A little over a week ago, we reported on one of the biggest deflationary threats looming over the global economy: that is, China’s shrinking population, as deaths outpace births for the first time, a trend that demographers believe will only worsen as the impact of China’s one-child policy is felt on its population numbers.
And as Wall Street banks and America’s largest corporations complain about growing inflationary pressures in their sell-side research and earnings calls, the latest population update from the CDC has just confirmed that the deflationary trend of a falling birth rate continued last year in the US. In fact, one could argue this trend has been supercharged by the pandemic, thwarting theories about a lockdown “baby boom” as the number of births in the US fell by 4% in 2020, dropping to the lowest level since 1979.
Put another way: thanks to the pandemic, US birth rates have fallen to their lowest level in a generation.
Birth rates dropped across every race, ethnicity and age group – even teenagers (though teenage birth rates have been falling in the US for decades), according to the data, which was published by the CDC’s National Center for Health.
As we noted at the time, a shrinking population is bound to create serious challenges for China’s debt-fueled economy. It’s one reason to doubt President Xi’s propaganda about China being “on the rise” globally.
Still, declining birth rates are a problem across the developed world, and the US is no exception. The provisional data for 2020, at 3.6MM births, marks the 6th annual drop in a row. The decline will likely continue in 2021, when the brunt of the impact from the pandemic will be recorded, but with a nine-month delay.
Bloomberg suggested that fears of contracting the virus while pregnant, or while in hospital to give birth, combined with job insecurity and government measures limiting social contact and business activity, dissuaded Americans from having babies, according to surveys by Ovia Health, a women’s health technology company.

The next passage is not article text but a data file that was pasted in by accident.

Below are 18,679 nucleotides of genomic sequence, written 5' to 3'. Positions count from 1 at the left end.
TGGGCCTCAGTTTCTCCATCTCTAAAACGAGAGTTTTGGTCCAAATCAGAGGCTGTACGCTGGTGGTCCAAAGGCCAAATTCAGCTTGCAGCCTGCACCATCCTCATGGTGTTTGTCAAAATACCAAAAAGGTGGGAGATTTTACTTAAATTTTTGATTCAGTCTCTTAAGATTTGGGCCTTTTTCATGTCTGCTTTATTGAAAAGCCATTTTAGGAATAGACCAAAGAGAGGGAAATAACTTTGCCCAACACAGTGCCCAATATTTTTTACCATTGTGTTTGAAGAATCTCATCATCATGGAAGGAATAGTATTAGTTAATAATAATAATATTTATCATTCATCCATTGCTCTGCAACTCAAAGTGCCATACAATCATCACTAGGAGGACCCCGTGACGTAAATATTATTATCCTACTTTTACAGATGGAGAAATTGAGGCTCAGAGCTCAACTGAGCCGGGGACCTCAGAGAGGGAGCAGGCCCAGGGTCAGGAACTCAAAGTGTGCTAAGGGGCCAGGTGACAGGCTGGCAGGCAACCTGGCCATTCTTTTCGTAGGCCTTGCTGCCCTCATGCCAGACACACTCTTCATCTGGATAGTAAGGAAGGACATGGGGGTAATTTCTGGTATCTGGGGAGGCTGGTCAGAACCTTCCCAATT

“There are several factors that go into family planning, and an entire ecosystem of support that enables and empowers parents and parents-to-be,” said Paris Wallace, chief executive of Ovia Health. “In 2020, nearly all of those factors were turned on their head, and many of those support systems came crashing down.”
While birth rates fell for women in all age groups between 15 and 40, the declines were steeper in states that were hit the hardest by COVID-19, such as California and New York. And the exodus from crowded urban centers exacerbated the drop in birth rates in places like NYC, where the constant shriek of ambulance sirens over the summer likely made it difficult for couples to get in the mood.
Interestingly, many pregnant couples in the city fled to give birth elsewhere (well, at least those who could afford to do so).
The percentage of births to NYC residents that occurred outside of the city increased for all months between March and November. Non-Hispanic White residents were 2.5x more likely to give birth outside of the city in April and May 2020 than during the same period a year earlier.
Here are some other key findings courtesy of Bloomberg.
- Births in Florida surpassed those in New York last year — by just 440. It’s still significant given that the differential in favor of New York was about 1,500 and 5,000 in 2019 and 2018, respectively.
- Fewer than 10,000 babies were born in Alaska, Vermont, Washington D.C., and Wyoming in 2020.
- The number of births fell 3% for Hispanic women, 4% for both non-Hispanic White and non-Hispanic Black women, and 8% for non-Hispanic Asian women.
To sum up, a declining birth rate leaves the US with two options: either increase the inflow of immigrants, or risk a blowout in the per-capita level of America’s exploding debt.
Republished from ZeroHedge.com with permission
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